Carington Bowles after George Heap. "An East Perspective View of the City of Philadelphia, in the Province of Pensylvania, in North America, taken from the Jersey Shore." London: Bowles, -ca. 1790. 9 1/2 x 16 1/4. Engraving. Original gouache hand coloring. Deak: 101; Snyder, state between first 100 and 100A. The date "1 Jany 1778" and the singular reference "at his Map & Print Warehouse" remain, but the number "38" to the left of the title is removed. Age browning and a few stains. Old scrapes have rubbed areas of the sky in upper right quadrant. Cut close on top margin, sides and bottom are complete but as usual not expansive. A fine example with antique tones. Framed to archival standards.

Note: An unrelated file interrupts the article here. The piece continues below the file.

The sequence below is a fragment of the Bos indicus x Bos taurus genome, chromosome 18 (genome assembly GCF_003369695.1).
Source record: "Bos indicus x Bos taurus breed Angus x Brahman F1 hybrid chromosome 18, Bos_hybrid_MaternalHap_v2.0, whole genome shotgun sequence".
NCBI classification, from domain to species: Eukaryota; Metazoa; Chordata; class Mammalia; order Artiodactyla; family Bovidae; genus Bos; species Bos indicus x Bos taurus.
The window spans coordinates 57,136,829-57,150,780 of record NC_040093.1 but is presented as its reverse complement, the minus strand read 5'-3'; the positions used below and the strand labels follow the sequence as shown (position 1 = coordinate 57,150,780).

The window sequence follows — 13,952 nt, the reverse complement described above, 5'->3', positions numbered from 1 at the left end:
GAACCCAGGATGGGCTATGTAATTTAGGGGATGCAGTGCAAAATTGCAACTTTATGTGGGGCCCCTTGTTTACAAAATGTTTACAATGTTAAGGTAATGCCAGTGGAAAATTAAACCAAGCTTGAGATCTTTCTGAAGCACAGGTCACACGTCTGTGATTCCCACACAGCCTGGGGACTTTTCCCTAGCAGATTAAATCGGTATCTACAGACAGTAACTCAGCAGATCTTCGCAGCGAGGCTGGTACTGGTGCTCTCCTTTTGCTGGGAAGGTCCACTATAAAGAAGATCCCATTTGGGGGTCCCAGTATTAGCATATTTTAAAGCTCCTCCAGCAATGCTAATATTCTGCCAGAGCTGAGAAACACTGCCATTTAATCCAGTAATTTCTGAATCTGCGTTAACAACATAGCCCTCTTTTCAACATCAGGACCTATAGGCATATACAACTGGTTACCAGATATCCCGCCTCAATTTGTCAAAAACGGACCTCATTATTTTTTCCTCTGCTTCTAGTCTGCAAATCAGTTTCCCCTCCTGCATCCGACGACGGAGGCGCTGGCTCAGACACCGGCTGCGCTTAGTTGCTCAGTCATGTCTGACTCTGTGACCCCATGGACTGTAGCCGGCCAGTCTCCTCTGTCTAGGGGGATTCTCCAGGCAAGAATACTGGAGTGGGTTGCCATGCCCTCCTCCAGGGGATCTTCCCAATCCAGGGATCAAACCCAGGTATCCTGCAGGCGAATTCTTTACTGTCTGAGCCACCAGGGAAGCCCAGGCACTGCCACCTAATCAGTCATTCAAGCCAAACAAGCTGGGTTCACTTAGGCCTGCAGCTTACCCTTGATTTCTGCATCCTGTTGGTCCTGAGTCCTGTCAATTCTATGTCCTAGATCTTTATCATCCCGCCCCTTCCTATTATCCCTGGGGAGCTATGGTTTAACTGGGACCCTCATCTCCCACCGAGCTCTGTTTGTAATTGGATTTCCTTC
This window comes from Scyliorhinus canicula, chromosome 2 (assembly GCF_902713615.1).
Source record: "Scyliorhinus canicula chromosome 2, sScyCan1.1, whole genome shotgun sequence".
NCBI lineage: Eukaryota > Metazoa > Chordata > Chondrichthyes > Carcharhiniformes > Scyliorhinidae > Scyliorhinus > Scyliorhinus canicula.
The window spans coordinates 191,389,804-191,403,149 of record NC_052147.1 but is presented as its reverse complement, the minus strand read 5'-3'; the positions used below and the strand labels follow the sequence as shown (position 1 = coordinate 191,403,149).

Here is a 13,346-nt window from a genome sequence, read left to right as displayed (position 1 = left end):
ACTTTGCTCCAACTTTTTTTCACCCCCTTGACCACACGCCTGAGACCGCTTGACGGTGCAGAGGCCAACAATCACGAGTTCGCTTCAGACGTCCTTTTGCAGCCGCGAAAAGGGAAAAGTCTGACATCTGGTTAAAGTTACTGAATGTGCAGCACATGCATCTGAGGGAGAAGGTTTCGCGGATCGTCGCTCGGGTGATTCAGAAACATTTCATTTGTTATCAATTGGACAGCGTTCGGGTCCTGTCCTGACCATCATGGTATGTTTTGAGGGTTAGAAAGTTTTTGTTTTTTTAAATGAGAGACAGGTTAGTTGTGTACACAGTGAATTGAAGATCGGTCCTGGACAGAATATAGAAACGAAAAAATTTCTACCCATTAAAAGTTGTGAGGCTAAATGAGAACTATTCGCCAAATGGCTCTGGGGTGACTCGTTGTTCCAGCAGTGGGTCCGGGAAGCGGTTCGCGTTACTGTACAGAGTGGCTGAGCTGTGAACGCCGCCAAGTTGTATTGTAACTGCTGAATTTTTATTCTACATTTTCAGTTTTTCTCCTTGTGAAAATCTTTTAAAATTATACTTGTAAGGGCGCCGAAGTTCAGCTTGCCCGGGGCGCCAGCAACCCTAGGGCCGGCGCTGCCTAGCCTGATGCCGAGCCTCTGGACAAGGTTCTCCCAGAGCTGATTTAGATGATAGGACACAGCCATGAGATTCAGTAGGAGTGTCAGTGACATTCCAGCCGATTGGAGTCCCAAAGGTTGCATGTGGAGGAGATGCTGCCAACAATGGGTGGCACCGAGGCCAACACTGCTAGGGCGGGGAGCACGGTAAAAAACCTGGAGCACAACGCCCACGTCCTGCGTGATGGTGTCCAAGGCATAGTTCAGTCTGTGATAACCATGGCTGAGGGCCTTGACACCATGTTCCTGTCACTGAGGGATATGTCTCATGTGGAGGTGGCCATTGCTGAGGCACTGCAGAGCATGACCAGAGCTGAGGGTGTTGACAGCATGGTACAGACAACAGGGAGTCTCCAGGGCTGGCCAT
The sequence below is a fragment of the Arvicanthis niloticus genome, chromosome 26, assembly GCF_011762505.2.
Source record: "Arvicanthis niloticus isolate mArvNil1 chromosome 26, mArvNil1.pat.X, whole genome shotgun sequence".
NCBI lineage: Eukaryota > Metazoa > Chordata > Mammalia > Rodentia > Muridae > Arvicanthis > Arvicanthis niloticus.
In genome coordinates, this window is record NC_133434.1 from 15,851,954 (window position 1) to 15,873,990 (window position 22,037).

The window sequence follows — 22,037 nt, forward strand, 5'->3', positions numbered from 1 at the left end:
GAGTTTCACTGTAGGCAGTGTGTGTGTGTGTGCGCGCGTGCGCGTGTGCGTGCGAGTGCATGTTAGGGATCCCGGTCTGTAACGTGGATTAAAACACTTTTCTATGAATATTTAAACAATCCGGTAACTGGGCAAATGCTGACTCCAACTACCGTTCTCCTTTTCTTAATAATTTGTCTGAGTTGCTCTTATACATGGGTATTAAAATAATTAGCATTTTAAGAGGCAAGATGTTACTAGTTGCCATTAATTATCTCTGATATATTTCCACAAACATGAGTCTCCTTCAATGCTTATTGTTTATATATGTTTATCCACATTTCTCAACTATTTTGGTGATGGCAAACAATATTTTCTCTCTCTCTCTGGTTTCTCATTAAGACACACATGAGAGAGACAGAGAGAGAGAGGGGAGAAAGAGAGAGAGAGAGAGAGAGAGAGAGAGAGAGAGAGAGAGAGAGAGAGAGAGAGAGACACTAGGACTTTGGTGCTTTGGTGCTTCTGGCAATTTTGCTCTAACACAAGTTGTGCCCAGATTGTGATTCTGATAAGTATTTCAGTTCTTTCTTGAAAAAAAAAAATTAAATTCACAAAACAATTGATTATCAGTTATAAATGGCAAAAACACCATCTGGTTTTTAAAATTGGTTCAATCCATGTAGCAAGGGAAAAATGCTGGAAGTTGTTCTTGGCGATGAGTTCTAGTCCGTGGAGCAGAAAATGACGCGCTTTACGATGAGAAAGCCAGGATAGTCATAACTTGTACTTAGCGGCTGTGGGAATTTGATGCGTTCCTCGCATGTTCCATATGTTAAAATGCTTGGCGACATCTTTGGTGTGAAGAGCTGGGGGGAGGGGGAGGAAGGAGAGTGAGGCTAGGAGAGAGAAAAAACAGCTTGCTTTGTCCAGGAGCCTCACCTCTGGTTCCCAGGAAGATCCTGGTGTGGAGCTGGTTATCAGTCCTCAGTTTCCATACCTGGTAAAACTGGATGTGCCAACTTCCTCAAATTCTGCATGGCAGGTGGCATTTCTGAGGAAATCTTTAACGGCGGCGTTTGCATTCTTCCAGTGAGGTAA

This is considered the finest and most decorative of the reissues of Heap's "East Prospect" of Philadelphia, and this ambitious and delicate eighteenth-century print is one of the most desirable early profiles of the city. In 1752, in response to an expressed desire by Thomas Penn to have a perspective view of Philadelphia from the east, George Heap, the author of the view of the State House contained in the Scull and Heap map, made a drawing of the Philadelphia waterfront from the New Jersey shore. This drawing was acquired by Penn, who subsequently had two engravings made from it, a large one in 1754 and a smaller version in 1756, the latter with the addition of views of the State House and the Battery and a city plan. Five years later, a copy of the smaller version was published in the London Magazine, with the two views inserted in the upper corners. Heap's was the first view published of Philadelphia, and it shows the city as a bustling river port of some importance and sophistication. A mile of the Philadelphia waterfront, from present-day South Street to Vine Street, is depicted in considerable detail. It shows the major buildings, a number with stately steeples, standing along streets already giving evidence of Philadelphia's impressively organized grid plan. In the foreground lies Windmill Island, and the river is congested with vessels of all types.